Helium – A nuclear future


Over the past year, helium has been arguably the most publicised single industrial gas. The furore was catalysed in August 2010 when the US Bureau of Land Management (BLM) revised its methodology for calculating the price of crude helium for open market sales, and in doing so incited a global 15.8% price hike of the inert but undoubtedly invaluable substance.

However, keen observers will be aware that this finite resource has not yet reached stasis. Indeed, projects such as Qatar Petroleum’s Qatar-2 Helium Plant, which once on stream in 2013 will constitute the world’s largest helium refining unit, are indicative of an imminent shift at the very core of the helium industry.

Poised between dependence and demand
Before addressing this shift, it is necessary to appreciate the delicate balance at the heart of today’s helium industry – namely, its dependence upon natural gas. Unlike many resources, which can be preserved for use at a later date, helium is a by-product of the natural gas supply chain.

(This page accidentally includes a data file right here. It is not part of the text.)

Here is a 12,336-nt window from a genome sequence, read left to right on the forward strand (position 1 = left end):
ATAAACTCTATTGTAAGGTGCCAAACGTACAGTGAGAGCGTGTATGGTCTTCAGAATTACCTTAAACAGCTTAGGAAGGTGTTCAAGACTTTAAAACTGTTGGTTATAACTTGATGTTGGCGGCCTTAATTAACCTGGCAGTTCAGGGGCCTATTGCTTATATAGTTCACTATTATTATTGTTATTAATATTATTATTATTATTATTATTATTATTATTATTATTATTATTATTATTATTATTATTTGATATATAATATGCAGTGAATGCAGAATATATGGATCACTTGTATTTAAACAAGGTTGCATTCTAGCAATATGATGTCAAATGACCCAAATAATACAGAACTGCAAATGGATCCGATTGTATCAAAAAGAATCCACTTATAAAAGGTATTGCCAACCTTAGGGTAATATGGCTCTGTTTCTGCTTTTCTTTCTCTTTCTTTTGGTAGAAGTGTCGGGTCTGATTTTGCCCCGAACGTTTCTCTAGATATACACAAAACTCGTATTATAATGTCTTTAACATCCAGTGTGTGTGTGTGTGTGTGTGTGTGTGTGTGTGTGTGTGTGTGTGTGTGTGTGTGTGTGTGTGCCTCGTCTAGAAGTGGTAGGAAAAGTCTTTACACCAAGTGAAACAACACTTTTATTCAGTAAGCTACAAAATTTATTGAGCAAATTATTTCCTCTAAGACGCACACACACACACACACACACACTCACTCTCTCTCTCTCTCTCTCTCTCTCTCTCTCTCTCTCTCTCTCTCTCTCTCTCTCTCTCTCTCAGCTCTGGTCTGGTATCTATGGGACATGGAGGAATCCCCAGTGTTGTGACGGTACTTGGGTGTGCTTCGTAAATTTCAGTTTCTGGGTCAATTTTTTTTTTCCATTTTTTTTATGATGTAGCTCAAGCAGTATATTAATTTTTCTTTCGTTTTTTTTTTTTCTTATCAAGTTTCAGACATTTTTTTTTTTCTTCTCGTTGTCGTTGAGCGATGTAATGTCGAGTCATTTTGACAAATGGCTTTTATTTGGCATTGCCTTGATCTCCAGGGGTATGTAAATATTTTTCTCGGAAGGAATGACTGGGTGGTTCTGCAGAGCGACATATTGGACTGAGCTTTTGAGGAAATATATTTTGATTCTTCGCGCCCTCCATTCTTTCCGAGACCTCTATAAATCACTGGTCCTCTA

In order to be used it must be extracted otherwise ‘venting’ occurs where it remains with natural gas and is lost to the atmosphere at the end-user stage. Dr William Nuttall co-editor of the yet to be released, ‘The Future of Helium as a Natural Resource’, and Senior Lecturer at Cambridge Judge Business School, University of Cambridge helped to explain, “Fundamentally there is a certain irony that a material that is so important for a future low-carbon society is itself a by-product of natural gas.”

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